Working-class socialists will advise workers how to vote in the UK’s European Union (EU) in/out referendum by addressing the actual question on the ballot paper and by evaluating the known, quantifiable consequences of the options. Judged on the basis of workers’ interests, it is clear that however much the EU is a capitalist club, however neoliberal it is, however hostile it plainly is to migrants and refugees seeking shelter – the alternative of “Britain out” in today’s conditions will be far worse. It is possible to be a critic of the status quo in the EU, its institutions and the structures that make it up, while understanding that it’s unravelling in the face of a chauvinist wave would be a reactionary throwback. This would further damage the cause of working class self-liberation.
Outside the EU, the British state will still be a bourgeois state presiding over a capitalist economy, where capital will continue to exploit workers. The EU minus Britain will likewise be made up of bourgeois states, capitalist bosses and exploited workers. But Britain out of the EU will be an even more neoliberal state, with more privatisation, more deregulation and more labour market ‘flexibility’. It will be more xenophobic, more hostile to migrant workers and more anti-working class. It will place a wall between workers’ in Britain and workers in the rest of Europe that will make solidarity more difficult to achieve. It will contribute to the hardening of neoliberal and centrifugal, nationalistic tendencies in other European states. In these circumstances, voting to stay in the EU is in the best interests of the working class throughout Europe, and indeed further afield.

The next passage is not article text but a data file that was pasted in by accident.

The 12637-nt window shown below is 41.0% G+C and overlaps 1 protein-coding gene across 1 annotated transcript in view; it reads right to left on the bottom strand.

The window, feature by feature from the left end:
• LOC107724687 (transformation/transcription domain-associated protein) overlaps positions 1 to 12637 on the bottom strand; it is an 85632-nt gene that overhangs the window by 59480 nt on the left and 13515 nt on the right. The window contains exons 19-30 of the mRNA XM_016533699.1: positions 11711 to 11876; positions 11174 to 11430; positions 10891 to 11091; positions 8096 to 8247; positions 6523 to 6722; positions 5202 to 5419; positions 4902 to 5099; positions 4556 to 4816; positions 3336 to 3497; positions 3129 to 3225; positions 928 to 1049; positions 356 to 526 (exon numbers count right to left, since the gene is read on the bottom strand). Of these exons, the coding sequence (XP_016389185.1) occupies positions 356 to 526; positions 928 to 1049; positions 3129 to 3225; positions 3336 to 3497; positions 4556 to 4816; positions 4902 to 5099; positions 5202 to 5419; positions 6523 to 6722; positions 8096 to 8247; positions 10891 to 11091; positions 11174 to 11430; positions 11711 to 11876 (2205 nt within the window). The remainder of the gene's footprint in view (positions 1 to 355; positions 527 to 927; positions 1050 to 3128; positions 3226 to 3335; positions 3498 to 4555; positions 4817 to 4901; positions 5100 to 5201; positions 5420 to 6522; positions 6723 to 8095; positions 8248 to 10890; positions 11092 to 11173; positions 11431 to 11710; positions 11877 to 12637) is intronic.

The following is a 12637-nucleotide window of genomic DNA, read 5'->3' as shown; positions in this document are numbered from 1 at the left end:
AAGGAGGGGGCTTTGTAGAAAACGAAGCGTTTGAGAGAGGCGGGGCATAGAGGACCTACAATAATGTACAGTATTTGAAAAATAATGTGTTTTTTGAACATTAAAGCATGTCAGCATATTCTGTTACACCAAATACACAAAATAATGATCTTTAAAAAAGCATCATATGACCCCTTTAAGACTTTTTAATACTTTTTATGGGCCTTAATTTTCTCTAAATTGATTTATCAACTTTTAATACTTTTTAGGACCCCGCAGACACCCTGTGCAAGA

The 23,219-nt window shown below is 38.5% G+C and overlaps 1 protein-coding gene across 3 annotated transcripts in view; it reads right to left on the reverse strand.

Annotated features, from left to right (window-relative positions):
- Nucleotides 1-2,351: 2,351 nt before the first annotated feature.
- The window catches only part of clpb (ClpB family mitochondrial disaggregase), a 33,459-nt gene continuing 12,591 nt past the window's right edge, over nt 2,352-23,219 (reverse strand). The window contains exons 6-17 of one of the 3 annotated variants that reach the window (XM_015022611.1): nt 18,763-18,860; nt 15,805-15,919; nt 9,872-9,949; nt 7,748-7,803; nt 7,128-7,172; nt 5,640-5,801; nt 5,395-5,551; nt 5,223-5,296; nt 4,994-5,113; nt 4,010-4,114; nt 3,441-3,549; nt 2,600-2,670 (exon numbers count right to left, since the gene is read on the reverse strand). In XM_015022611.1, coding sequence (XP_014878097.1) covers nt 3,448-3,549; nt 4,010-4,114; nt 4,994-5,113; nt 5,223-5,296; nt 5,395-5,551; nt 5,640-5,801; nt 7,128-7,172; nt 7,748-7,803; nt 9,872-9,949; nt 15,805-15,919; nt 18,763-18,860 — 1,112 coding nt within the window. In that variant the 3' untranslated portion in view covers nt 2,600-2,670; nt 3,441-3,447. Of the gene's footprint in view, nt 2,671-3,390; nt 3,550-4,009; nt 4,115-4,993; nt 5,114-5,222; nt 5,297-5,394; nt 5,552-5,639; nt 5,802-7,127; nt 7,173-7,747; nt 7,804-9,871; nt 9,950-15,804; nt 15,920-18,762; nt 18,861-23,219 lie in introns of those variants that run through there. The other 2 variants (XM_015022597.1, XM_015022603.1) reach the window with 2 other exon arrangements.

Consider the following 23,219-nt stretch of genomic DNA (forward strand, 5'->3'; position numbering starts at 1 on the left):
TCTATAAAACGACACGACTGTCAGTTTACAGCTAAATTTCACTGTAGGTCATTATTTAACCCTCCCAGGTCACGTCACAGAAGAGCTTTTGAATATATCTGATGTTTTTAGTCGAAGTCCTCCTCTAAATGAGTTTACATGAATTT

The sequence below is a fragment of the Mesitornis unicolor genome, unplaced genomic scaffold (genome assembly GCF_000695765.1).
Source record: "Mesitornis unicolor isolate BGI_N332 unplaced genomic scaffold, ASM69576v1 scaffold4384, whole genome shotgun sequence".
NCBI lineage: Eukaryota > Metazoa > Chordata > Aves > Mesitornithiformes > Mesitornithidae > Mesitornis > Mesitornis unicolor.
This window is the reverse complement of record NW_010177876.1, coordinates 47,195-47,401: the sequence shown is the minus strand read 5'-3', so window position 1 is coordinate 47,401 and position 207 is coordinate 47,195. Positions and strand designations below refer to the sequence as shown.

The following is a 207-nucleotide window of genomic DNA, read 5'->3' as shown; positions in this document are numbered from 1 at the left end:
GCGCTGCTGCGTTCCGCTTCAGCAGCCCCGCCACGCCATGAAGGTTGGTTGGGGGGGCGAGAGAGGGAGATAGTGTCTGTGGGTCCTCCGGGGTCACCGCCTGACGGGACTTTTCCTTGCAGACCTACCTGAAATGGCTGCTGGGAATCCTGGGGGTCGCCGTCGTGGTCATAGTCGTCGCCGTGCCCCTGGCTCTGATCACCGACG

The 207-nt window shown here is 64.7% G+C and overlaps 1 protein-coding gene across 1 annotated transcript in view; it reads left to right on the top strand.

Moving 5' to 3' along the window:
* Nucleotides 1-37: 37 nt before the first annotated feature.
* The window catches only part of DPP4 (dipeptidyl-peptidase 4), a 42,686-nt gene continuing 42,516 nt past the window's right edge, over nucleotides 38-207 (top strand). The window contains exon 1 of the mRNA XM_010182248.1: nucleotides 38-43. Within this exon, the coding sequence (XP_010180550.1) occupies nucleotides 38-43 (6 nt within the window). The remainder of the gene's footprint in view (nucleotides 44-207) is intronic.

But if tactics and demands should flow from an assessment of Europe (including Britain) as it is, then there is another element that reinforces the case for staying in. The classical Marxist tradition debated many of the issues at stake in the referendum, from the standpoint of wanting to bring about socialism. A Socialist United States of Europe was once the rallying call of millions across the continent. The demand for European unity and specifically a federal united Europe – even on the basis of capitalism – was and remains a core part of the socialist project. This tradition was for decades suppressed and sidelined by Stalinists. It is part of the job of genuine working class socialists to reassert and champion the goal of European solidarity.
The argument can be summed up tersely: Marx and Engels, Bebel and Kautsky, Lenin and Trotsky, along with a host of others such as Gramsci, Parvus, Bauer and Beer supported the slogan of a United States of Europe. The First International, the Second International, the Third International and the early Fourth International all propagated the slogan as one of their goals at various times. The only substantial opponent of the slogan was Rosa Luxemburg. But it was the advent of Stalinism that transformed Lenin’s conjunctural and tactical concerns into a twisted justification for Russian foreign policy. The diktat of the USSR and its satellite parties, fused with an insular and visceral British nationalism, underpinned opposition to the EU as it emerged in the late 1960s and early 1970s. Excavating the real Marxist tradition is part of clearing the path for a cosmopolitan working class policy towards Europe.
2. Marxists in the nineteenth century
3. The debate on a united Europe around the First World War
4. The Comintern and the Fourth International
5. Third Camp Trotskyism on European unity
*. Thanks to Liam for comments